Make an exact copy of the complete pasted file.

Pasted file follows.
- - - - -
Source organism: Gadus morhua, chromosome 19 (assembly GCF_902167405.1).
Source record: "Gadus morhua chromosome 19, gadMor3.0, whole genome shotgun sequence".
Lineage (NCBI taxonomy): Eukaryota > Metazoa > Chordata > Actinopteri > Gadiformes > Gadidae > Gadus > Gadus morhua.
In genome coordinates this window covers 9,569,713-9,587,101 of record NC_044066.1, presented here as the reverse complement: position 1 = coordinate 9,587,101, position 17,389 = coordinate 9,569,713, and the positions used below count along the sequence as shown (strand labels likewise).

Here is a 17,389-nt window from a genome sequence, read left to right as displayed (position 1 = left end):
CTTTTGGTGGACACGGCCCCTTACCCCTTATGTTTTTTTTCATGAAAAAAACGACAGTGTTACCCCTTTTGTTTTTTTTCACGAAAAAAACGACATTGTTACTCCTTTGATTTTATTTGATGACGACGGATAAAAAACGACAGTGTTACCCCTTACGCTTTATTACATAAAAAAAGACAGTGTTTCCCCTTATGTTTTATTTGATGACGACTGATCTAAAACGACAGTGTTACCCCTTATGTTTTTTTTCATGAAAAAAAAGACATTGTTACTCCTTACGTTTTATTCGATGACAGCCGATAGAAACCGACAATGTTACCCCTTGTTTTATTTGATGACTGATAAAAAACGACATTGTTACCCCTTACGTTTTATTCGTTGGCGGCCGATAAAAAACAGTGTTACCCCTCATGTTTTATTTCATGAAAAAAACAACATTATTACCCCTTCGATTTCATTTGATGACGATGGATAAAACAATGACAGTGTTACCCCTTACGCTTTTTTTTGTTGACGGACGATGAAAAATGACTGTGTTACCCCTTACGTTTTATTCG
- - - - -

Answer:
Source organism: Gadus morhua, chromosome 19 (assembly GCF_902167405.1).
Source record: "Gadus morhua chromosome 19, gadMor3.0, whole genome shotgun sequence".
Lineage (NCBI taxonomy): Eukaryota > Metazoa > Chordata > Actinopteri > Gadiformes > Gadidae > Gadus > Gadus morhua.
In genome coordinates this window covers 9,569,713-9,587,101 of record NC_044066.1, presented here as the reverse complement: position 1 = coordinate 9,587,101, position 17,389 = coordinate 9,569,713, and the positions used below count along the sequence as shown (strand labels likewise).

Here is a 17,389-nt window from a genome sequence, read left to right as displayed (position 1 = left end):
CTTTTGGTGGACACGGCCCCTTACCCCTTATGTTTTTTTTCATGAAAAAAACGACAGTGTTACCCCTTTTGTTTTTTTTCACGAAAAAAACGACATTGTTACTCCTTTGATTTTATTTGATGACGACGGATAAAAAACGACAGTGTTACCCCTTACGCTTTATTACATAAAAAAAGACAGTGTTTCCCCTTATGTTTTATTTGATGACGACTGATCTAAAACGACAGTGTTACCCCTTATGTTTTTTTTCATGAAAAAAAAGACATTGTTACTCCTTACGTTTTATTCGATGACAGCCGATAGAAACCGACAATGTTACCCCTTGTTTTATTTGATGACTGATAAAAAACGACATTGTTACCCCTTACGTTTTATTCGTTGGCGGCCGATAAAAAACAGTGTTACCCCTCATGTTTTATTTCATGAAAAAAACAACATTATTACCCCTTCGATTTCATTTGATGACGATGGATAAAACAATGACAGTGTTACCCCTTACGCTTTTTTTTGTTGACGGACGATGAAAAATGACTGTGTTACCCCTTACGTTTTATTCG